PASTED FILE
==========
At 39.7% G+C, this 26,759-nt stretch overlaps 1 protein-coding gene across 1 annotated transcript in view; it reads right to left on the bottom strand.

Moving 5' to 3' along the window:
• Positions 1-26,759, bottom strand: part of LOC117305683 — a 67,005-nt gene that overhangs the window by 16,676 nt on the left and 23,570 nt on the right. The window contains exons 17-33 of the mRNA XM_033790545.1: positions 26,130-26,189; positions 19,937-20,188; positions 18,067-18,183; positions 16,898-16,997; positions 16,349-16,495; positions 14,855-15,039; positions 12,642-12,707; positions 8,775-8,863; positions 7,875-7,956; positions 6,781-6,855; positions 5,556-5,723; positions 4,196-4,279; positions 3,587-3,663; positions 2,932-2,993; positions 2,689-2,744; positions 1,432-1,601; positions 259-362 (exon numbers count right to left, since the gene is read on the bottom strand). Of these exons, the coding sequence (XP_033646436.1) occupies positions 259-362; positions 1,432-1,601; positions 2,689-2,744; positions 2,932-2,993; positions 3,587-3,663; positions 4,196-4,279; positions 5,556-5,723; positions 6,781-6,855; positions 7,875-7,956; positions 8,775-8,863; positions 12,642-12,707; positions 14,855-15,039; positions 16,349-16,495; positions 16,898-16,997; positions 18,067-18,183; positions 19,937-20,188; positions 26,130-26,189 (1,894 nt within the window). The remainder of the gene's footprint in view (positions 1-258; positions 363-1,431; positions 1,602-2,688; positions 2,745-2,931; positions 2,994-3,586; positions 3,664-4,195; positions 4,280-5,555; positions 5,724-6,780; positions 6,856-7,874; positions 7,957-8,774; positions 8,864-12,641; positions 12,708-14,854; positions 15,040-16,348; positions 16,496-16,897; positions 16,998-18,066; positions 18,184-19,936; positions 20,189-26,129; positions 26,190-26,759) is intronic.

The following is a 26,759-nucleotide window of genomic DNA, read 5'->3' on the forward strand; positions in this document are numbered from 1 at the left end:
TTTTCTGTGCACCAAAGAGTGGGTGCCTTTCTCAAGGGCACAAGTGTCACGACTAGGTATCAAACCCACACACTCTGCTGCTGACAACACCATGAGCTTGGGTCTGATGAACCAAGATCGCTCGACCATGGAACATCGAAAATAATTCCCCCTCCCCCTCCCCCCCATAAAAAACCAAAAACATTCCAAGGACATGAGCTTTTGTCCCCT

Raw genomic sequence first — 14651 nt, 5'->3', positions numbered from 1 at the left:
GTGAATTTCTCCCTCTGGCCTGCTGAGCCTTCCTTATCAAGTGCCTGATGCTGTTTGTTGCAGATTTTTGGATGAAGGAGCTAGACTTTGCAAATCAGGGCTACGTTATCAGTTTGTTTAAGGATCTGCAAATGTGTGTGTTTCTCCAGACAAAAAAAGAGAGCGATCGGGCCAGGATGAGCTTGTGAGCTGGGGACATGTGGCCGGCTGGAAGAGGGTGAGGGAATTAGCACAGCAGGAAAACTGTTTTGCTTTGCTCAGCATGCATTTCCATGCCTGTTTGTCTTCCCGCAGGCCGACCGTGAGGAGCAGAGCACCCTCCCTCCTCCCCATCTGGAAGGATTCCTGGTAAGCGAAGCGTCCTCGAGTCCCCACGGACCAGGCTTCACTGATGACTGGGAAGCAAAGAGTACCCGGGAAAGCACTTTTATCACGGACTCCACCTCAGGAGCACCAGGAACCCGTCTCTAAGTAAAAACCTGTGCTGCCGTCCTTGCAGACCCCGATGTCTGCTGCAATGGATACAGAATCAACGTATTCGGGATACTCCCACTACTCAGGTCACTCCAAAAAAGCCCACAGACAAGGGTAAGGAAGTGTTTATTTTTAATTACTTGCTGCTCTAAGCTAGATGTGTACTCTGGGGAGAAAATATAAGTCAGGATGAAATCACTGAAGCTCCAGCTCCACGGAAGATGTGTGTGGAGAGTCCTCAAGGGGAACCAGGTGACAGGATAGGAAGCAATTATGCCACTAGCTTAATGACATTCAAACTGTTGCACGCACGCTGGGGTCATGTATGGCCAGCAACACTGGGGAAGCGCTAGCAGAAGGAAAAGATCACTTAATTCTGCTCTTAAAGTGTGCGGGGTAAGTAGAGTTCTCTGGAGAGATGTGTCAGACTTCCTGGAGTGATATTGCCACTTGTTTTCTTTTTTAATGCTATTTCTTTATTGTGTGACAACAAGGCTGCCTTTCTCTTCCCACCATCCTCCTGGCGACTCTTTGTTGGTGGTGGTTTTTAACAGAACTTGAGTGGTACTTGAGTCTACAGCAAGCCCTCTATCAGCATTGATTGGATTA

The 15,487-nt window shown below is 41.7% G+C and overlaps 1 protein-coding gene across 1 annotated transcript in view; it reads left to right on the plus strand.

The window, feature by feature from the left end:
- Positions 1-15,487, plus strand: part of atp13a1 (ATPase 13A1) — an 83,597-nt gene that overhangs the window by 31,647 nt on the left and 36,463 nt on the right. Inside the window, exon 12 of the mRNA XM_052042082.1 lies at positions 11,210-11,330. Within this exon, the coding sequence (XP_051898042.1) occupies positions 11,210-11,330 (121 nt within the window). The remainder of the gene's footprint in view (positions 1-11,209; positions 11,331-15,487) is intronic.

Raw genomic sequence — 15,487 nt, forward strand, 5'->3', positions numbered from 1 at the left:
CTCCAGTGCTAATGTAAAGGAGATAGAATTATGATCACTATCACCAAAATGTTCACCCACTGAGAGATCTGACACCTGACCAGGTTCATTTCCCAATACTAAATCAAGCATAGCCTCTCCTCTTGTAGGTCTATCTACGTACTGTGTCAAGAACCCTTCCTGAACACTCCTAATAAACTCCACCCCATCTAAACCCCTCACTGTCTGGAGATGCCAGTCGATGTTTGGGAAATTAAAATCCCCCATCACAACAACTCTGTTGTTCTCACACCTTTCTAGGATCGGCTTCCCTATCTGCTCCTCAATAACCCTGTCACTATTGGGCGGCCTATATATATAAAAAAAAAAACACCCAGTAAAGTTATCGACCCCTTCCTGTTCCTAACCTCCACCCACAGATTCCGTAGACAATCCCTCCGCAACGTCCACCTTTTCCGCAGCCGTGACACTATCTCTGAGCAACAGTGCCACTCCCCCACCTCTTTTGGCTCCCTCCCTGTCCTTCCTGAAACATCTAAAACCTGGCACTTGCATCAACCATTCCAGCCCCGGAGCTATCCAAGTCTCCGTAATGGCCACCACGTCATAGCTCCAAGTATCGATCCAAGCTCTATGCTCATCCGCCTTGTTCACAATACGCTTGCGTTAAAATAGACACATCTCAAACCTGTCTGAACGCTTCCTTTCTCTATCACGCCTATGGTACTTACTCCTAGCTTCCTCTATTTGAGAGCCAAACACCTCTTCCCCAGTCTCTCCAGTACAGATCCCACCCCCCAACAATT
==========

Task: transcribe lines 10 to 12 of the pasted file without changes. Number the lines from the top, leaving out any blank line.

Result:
- Positions 1-15,487, plus strand: part of atp13a1 (ATPase 13A1) — an 83,597-nt gene that overhangs the window by 31,647 nt on the left and 36,463 nt on the right. Inside the window, exon 12 of the mRNA XM_052042082.1 lies at positions 11,210-11,330. Within this exon, the coding sequence (XP_051898042.1) occupies positions 11,210-11,330 (121 nt within the window). The remainder of the gene's footprint in view (positions 1-11,209; positions 11,331-15,487) is intronic.

Raw genomic sequence — 15,487 nt, forward strand, 5'->3', positions numbered from 1 at the left:
CTCCAGTGCTAATGTAAAGGAGATAGAATTATGATCACTATCACCAAAATGTTCACCCACTGAGAGATCTGACACCTGACCAGGTTCATTTCCCAATACTAAATCAAGCATAGCCTCTCCTCTTGTAGGTCTATCTACGTACTGTGTCAAGAACCCTTCCTGAACACTCCTAATAAACTCCACCCCATCTAAACCCCTCACTGTCTGGAGATGCCAGTCGATGTTTGGGAAATTAAAATCCCCCATCACAACAACTCTGTTGTTCTCACACCTTTCTAGGATCGGCTTCCCTATCTGCTCCTCAATAACCCTGTCACTATTGGGCGGCCTATATATATAAAAAAAAAAACACCCAGTAAAGTTATCGACCCCTTCCTGTTCCTAACCTCCACCCACAGATTCCGTAGACAATCCCTCCGCAACGTCCACCTTTTCCGCAGCCGTGACACTATCTCTGAGCAACAGTGCCACTCCCCCACCTCTTTTGGCTCCCTCCCTGTCCTTCCTGAAACATCTAAAACCTGGCACTTGCATCAACCATTCCAGCCCCGGAGCTATCCAAGTCTCCGTAATGGCCACCACGTCATAGCTCCAAGTATCGATCCAAGCTCTATGCTCATCCGCCTTGTTCACAATACGCTTGCGTTAAAATAGACACATCTCAAACCTGTCTGAACGCTTCCTTTCTCTATCACGCCTATGGTACTTACTCCTAGCTTCCTCTATTTGAGAGCCAAACACCTCTTCCCCAGTCTCTCCAGTACAGATCCCACCCCCCAACAATT